Posts Tagged ‘practical atheism’


Fools say in their hearts, “There is no God.”
    They are corrupt, they do abominable deeds;
    there is no one who does good.

The Lord looks down from heaven on humankind
    to see if there are any who are wise,
    who seek after God.

They have all gone astray, they are all alike perverse;
    there is no one who does good,
    no, not one.

Have they no knowledge, all the evildoers
    who eat up my people as they eat bread,
    and do not call upon the Lord?

There they shall be in great terror,
    for God is with the company of the righteous.
You would confound the plans of the poor,
    but the Lord is their refuge.

O that deliverance for Israel would come from Zion!
    When the Lord restores the fortunes of his people,
    Jacob will rejoice; Israel will be glad.

Perhaps, in light of our recent reflections on the episode of David and Bathsheba from 2 Samuel 11, we should rephrase this as: “The fool says in his heart, ‘I am king. I can do what I want!'” We don’t mean to identify David permanently with his fall to temptation for Bathsheba, but the plot of his fateful romance with the lady next door reveals an atheism that is much more common and insidious than the dogmatic variety. It’s the kind one frequently finds in religious circles, of all places, where Jesus confronted them with the name ‘hypocrites’ – practical atheists.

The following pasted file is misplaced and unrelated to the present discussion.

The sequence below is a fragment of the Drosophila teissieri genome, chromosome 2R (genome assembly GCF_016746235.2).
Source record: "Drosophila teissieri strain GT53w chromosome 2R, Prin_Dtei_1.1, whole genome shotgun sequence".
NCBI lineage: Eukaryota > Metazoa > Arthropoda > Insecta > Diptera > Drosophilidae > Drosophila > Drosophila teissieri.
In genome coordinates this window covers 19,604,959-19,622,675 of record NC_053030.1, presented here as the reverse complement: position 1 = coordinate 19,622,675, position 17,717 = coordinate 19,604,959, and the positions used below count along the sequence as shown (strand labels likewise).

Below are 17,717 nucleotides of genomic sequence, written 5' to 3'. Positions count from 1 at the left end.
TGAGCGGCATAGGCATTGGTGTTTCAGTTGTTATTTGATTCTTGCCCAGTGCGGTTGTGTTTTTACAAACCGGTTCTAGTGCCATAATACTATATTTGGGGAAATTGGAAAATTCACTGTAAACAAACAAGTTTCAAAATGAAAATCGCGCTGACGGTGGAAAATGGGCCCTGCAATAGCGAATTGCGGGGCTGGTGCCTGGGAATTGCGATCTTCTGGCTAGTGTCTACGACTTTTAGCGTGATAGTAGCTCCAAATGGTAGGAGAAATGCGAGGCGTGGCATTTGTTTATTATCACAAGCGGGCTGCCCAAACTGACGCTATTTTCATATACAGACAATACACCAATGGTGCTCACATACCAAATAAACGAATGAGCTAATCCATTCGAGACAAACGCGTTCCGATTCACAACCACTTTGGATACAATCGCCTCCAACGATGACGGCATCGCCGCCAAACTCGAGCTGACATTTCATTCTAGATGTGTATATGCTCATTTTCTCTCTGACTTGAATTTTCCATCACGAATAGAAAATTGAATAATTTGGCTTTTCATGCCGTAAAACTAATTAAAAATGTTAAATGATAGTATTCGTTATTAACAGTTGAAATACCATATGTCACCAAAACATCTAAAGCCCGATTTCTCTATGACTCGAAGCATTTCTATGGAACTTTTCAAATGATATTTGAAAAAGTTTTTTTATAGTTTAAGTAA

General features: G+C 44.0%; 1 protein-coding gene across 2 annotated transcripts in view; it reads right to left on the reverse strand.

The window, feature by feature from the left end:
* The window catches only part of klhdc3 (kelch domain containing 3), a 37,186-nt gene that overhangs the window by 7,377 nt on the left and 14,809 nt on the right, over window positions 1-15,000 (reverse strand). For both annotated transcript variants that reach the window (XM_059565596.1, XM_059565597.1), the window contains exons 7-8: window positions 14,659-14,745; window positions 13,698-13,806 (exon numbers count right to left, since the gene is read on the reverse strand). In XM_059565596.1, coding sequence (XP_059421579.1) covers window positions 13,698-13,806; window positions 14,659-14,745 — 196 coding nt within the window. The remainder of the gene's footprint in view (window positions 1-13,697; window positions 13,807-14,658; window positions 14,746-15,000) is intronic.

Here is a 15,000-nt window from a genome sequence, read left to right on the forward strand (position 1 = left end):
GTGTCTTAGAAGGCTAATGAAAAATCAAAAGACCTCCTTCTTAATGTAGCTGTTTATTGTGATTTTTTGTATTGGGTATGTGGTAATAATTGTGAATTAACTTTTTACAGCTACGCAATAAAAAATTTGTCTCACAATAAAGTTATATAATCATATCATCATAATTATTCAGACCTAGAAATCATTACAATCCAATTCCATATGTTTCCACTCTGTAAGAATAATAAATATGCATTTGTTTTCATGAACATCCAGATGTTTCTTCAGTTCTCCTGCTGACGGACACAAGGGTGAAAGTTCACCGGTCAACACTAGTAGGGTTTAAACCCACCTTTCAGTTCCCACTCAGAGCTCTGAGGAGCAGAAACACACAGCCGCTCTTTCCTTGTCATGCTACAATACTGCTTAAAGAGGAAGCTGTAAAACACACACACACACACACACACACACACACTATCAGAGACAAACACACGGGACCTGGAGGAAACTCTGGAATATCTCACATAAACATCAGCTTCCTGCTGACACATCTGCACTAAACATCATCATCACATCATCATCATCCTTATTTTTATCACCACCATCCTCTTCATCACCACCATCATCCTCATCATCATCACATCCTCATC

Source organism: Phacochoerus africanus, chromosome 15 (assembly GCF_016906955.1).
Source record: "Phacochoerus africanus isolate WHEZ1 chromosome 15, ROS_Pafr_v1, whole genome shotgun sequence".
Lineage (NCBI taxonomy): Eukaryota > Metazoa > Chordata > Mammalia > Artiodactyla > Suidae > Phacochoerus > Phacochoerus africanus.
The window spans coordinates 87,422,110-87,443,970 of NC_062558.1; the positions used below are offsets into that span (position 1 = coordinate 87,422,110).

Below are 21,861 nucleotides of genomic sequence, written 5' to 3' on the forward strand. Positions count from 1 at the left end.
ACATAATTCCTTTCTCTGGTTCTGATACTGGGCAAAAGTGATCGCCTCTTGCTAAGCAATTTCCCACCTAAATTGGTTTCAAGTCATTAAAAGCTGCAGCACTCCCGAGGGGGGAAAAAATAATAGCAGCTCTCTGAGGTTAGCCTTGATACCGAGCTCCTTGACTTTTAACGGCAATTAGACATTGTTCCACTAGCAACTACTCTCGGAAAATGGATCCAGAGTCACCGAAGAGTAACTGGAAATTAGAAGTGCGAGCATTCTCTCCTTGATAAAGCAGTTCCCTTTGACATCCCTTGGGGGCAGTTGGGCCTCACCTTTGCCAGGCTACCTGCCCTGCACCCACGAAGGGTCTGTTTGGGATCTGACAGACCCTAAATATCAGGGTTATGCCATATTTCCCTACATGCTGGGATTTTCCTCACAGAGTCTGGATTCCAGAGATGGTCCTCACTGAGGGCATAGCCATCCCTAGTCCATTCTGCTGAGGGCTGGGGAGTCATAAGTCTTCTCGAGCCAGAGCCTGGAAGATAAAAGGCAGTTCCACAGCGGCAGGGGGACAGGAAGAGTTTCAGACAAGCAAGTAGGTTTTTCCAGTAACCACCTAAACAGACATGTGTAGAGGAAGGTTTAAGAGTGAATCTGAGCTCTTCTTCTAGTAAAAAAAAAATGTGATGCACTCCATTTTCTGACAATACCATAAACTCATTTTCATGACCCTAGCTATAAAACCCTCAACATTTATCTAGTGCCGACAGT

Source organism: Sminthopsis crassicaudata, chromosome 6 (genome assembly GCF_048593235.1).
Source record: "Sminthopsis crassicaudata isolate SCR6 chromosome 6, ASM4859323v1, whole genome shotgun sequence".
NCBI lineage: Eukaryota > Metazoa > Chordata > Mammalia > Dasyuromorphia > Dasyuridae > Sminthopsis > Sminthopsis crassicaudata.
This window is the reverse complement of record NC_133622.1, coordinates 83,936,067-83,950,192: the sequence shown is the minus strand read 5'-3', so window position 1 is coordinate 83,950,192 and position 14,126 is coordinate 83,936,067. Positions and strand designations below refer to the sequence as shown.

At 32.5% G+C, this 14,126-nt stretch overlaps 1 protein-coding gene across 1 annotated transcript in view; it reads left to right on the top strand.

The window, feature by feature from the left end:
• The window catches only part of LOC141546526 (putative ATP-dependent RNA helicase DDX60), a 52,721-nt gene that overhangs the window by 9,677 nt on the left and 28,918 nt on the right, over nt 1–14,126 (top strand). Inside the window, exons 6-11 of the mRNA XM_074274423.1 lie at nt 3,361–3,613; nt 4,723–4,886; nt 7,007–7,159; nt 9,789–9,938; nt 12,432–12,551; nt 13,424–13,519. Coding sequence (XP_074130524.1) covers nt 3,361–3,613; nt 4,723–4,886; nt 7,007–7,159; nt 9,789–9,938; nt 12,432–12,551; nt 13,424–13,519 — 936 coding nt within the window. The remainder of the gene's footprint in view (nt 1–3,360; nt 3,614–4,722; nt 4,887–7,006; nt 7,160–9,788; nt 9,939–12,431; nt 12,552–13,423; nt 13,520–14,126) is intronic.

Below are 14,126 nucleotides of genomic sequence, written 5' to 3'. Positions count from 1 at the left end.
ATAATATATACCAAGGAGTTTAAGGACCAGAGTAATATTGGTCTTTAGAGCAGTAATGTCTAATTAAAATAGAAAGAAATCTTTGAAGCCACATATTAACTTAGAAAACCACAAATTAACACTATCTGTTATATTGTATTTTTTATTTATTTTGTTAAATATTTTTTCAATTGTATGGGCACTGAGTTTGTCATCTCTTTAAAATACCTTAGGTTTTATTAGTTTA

Practical atheists are often hand-on-the-heart believers, but who live as if God didn’t exist. They confess the creeds of tradition with tears in their eyes, but then return to their real lives as abusers, cheats, and scoundrels after church lets out. God is to them little more than the ghost in the sanctuary, certainly not the Spirit of Life.

The “company of the righteous” in this psalm, then, is not simply any ol’ congregation of church-goers. Your average church or temple congregation is likely to contain a preponderance of practical atheists – a greater concentration of hypocrites than you are likely to find anywhere on earth at any given time. The truly righteous (not the self-righteous) are those who live with a sense that the God of Love is looking out through their eyes and touching the world with their hands.